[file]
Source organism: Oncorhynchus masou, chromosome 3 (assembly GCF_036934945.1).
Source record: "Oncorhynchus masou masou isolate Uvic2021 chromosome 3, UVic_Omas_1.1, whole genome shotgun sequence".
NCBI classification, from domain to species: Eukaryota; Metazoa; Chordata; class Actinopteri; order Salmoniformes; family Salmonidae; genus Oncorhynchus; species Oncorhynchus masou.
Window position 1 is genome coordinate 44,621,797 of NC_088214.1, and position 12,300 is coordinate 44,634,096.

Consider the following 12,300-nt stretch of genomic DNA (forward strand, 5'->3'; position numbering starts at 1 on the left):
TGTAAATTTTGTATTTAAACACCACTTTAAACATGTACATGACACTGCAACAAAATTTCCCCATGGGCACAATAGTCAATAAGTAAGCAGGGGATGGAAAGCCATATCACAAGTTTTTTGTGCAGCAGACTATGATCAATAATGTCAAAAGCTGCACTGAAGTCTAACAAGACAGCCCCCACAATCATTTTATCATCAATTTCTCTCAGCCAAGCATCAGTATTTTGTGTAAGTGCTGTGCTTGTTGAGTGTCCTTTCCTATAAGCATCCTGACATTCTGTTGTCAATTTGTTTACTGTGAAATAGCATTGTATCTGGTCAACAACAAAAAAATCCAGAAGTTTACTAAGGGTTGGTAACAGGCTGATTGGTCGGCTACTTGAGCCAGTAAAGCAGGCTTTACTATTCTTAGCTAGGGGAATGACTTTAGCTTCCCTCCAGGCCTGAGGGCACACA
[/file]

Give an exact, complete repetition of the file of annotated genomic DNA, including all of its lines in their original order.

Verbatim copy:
Source organism: Oncorhynchus masou, chromosome 3 (assembly GCF_036934945.1).
Source record: "Oncorhynchus masou masou isolate Uvic2021 chromosome 3, UVic_Omas_1.1, whole genome shotgun sequence".
NCBI classification, from domain to species: Eukaryota; Metazoa; Chordata; class Actinopteri; order Salmoniformes; family Salmonidae; genus Oncorhynchus; species Oncorhynchus masou.
Window position 1 is genome coordinate 44,621,797 of NC_088214.1, and position 12,300 is coordinate 44,634,096.

Consider the following 12,300-nt stretch of genomic DNA (forward strand, 5'->3'; position numbering starts at 1 on the left):
TGTAAATTTTGTATTTAAACACCACTTTAAACATGTACATGACACTGCAACAAAATTTCCCCATGGGCACAATAGTCAATAAGTAAGCAGGGGATGGAAAGCCATATCACAAGTTTTTTGTGCAGCAGACTATGATCAATAATGTCAAAAGCTGCACTGAAGTCTAACAAGACAGCCCCCACAATCATTTTATCATCAATTTCTCTCAGCCAAGCATCAGTATTTTGTGTAAGTGCTGTGCTTGTTGAGTGTCCTTTCCTATAAGCATCCTGACATTCTGTTGTCAATTTGTTTACTGTGAAATAGCATTGTATCTGGTCAACAACAAAAAAATCCAGAAGTTTACTAAGGGTTGGTAACAGGCTGATTGGTCGGCTACTTGAGCCAGTAAAGCAGGCTTTACTATTCTTAGCTAGGGGAATGACTTTAGCTTCCCTCCAGGCCTGAGGGCACACA